Berlin, 2017-05-15

Good Analysis Does Not Imply Good Ideas

With the Atlantic shedding a light on "alt-right" thinking influencing Bannon and Trump, I notice a parallel in the appeal of the Neoreactionaries and Karl Marx. Curtis Yarvin's website opens up with quite accurate analysis:

Modern history is an epic tale of social decay under chronically bad government, masked by increasing technological wealth. The dominant liberal-progressive ideology is badly out of touch with reality, and actively destructive to civilization.

Our society's elite factions are coordinated enough to distort public knowledge of society to neutralize threats to their power, but not enough to rule efficiently and responsibly. Traditional and organic modes of sociopolitical organization could remedy our problems, but we are held back by this weaponized self-conception and lack of competent authority.

[…]

American globalist liberalism is an unsustainable mess. Everyone knows it, but no one will admit it until someone builds a concrete superior alternative.

Karl Marx was just as razor sharp spot-on in the analysis of the problems of capitalism and bourgoise leadership. His ideas on how to organize a better world of Communism however were blatantly incompetent on the sociological side, leading to forms of regime that, after failing to realize the vision, ended up being a worse form of government than capitalist democracy.

Similarly do the following paragraphs from Curtis "Mencius Moldbug" Yarvin's draw shortsighted conclusions out of the situation:

The core of our problem is that there is no one with the secure authority to fix things. The core of our solution is to find a man, and put him in charge, with a real chain of command, and a clear ownership structure.

In other words this person suggests we should go back to authoritarian rule because nothing else works. As if authoritarian rule actually works. Monarchies have seen their good moments, but none of the tyrannies ever did. The world under the rule of Ancient Rome wasn't a better place. Roman leaders just didn't have the technology to hurt humanity as hard as today's leaders can.

Napoleon, Alexander, Gengis Khan. Whichever great leader you may come up with — I am glad they didn't have today's weaponry or we wouldn't be as happily alive today as we are privileged to be. Humanity has been having the ability to blow up the planet for less than a century, and it is surprising it hasn't done so, yet. So far humanity has always done all the wrong it was enabled to. Not being at the mercy of some merciless autocrats may be a reason why nuclear apocalypse hasn't happened yet.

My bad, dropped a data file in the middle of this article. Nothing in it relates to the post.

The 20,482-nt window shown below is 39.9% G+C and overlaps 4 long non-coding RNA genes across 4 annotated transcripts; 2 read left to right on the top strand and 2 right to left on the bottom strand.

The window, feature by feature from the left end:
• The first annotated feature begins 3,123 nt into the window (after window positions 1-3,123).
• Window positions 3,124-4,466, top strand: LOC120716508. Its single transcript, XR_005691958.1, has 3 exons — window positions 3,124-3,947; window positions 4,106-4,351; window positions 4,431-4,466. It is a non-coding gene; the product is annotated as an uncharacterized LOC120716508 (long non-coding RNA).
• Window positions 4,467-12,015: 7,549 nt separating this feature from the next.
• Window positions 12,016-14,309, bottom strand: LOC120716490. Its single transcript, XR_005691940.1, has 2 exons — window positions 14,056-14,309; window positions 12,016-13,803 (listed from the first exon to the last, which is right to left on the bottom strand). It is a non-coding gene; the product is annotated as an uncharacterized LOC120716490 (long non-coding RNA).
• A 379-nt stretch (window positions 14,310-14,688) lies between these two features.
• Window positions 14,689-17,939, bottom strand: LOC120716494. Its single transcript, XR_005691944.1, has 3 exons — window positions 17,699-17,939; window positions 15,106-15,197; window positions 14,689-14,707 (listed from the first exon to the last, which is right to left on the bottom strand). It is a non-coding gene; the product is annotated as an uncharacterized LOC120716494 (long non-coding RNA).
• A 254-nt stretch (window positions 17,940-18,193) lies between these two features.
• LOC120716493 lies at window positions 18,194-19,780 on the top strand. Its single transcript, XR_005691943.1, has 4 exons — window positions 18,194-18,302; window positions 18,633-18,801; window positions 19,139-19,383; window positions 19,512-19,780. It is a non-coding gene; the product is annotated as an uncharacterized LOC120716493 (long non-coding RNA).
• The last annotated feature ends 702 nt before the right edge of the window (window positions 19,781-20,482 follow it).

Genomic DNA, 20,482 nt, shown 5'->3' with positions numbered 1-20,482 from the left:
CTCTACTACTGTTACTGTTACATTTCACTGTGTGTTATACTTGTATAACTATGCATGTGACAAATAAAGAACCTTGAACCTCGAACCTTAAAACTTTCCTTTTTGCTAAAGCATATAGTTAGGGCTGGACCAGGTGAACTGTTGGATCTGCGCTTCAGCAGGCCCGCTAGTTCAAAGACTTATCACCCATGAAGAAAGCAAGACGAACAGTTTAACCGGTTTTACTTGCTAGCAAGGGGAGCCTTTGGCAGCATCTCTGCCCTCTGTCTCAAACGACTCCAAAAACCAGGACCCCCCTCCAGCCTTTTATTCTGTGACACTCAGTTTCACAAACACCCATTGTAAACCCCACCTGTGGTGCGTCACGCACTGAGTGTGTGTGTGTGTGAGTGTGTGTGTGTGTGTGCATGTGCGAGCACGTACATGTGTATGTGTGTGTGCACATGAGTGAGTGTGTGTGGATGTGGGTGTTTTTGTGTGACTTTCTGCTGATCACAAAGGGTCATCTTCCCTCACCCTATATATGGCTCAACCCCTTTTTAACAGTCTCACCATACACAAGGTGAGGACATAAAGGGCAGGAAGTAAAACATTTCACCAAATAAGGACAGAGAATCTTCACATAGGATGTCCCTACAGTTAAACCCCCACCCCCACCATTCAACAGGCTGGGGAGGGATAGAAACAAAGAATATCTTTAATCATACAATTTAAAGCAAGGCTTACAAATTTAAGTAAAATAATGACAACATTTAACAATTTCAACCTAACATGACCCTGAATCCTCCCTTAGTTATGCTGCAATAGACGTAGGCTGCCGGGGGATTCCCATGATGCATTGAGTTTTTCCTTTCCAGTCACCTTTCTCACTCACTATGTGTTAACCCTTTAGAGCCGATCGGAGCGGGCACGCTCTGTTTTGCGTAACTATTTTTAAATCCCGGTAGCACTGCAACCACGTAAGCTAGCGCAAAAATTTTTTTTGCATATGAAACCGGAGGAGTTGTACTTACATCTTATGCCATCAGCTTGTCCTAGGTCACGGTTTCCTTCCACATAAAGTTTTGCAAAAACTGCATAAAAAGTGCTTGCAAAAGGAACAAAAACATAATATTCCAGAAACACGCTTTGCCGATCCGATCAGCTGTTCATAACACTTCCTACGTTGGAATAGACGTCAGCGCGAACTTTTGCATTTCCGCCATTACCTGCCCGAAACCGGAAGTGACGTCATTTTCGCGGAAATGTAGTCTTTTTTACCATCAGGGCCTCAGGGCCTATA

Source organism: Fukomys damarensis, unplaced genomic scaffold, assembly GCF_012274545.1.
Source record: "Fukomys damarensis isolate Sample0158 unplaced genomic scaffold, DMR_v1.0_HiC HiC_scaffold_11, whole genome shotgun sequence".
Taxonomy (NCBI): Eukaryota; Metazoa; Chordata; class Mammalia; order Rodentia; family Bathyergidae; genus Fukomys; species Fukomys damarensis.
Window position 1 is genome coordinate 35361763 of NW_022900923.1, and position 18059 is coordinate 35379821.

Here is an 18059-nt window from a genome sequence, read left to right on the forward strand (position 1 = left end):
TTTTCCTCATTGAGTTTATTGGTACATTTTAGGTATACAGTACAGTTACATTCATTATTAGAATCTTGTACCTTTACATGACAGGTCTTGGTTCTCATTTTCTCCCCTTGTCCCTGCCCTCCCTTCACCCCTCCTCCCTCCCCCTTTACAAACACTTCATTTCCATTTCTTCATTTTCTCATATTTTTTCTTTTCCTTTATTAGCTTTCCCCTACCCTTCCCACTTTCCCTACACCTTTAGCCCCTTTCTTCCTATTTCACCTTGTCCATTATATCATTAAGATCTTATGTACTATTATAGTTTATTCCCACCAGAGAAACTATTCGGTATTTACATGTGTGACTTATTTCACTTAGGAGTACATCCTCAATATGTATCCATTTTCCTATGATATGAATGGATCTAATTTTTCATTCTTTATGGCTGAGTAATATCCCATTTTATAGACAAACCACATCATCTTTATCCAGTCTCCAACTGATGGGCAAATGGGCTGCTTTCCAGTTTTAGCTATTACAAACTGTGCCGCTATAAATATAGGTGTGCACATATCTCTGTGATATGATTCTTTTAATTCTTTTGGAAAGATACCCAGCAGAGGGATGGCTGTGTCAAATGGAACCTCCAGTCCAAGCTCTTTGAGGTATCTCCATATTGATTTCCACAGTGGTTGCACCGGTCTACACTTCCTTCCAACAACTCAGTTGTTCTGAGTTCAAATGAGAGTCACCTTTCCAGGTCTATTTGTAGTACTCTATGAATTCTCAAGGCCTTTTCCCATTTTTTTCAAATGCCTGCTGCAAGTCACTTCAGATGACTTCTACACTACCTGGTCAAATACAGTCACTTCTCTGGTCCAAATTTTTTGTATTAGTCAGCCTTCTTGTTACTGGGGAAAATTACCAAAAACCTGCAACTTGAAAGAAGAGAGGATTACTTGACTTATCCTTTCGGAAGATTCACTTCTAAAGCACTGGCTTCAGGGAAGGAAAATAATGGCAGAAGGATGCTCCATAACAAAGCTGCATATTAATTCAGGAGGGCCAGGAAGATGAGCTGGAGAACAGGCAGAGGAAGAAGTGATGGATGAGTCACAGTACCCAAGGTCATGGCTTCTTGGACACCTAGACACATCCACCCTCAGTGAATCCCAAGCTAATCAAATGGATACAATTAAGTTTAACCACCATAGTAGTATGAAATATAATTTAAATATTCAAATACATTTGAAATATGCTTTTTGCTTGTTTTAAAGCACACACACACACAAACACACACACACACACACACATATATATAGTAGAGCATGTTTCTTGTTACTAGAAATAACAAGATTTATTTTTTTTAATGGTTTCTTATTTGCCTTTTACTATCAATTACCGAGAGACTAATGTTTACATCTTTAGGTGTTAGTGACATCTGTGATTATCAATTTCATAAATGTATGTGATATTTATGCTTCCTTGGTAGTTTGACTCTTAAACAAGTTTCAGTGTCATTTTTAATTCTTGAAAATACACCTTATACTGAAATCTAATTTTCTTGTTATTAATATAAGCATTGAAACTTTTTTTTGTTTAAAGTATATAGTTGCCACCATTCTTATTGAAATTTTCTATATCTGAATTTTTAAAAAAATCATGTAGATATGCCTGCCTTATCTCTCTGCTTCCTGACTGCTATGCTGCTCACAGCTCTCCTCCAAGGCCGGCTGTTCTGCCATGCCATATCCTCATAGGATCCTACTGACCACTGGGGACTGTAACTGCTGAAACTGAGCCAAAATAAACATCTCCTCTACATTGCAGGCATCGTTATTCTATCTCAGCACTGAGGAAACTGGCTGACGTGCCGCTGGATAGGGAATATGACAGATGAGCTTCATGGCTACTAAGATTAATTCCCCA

It is a typical expression that follows lack of vision — whenever you're not aware of better options, but you still have the urge to have an opinion, to go ahead and decide for an entire species and promote the half-baked first thing that came to your mind as something all of humanity should abide to.

Just like large portions of mankind made the mistake of trying to put Karl Marx' ideas into practice, just because his analysis had been so convincing, it is probably not a good plan to fall for neoreactionary logic, either. Same can actually be said about neo-liberalism or anarchism — all of these "isms" have the problem of having no reason-based foundation, and not taking sociology in consideration.

Corrupt governance is in the nature of mankind, authoritarian rule doesn't even solve that, as corruption thrives just fine — it merely becomes overt. We can transcend our limitations with better techniques of governance, just like the socio-philosophical practice of the Separation of Powers was able to implement the concept of Justice, by taking human behaviors fully into account — not idealizing some fictional best-intended populations that will magically behave purely in a common interest and cut out egocentricity. Egoism can neither be exterminated, nor can it be elevated to an ideology of wealth distribution. Social technologies need to be designed to deal with it.

There are indeed some serious challenges to take care of. If you're in need of some optimistic approaches on how to address these, what about:

  1. Fix the foundations of democracy by establishing an Internet that actually works.
  2. Improve democracy to establish a rule of reason and scientific evidence based on tools like liquid democracy, and thus cut out corruption and special interest rule.

Maybe a governance of collective reason taking human weaknesses into account can lead us out of the mess created since 1979 by the Trickle Down legitimization ideology of Egoism?

—lynX

Last Change: 2017-05-15



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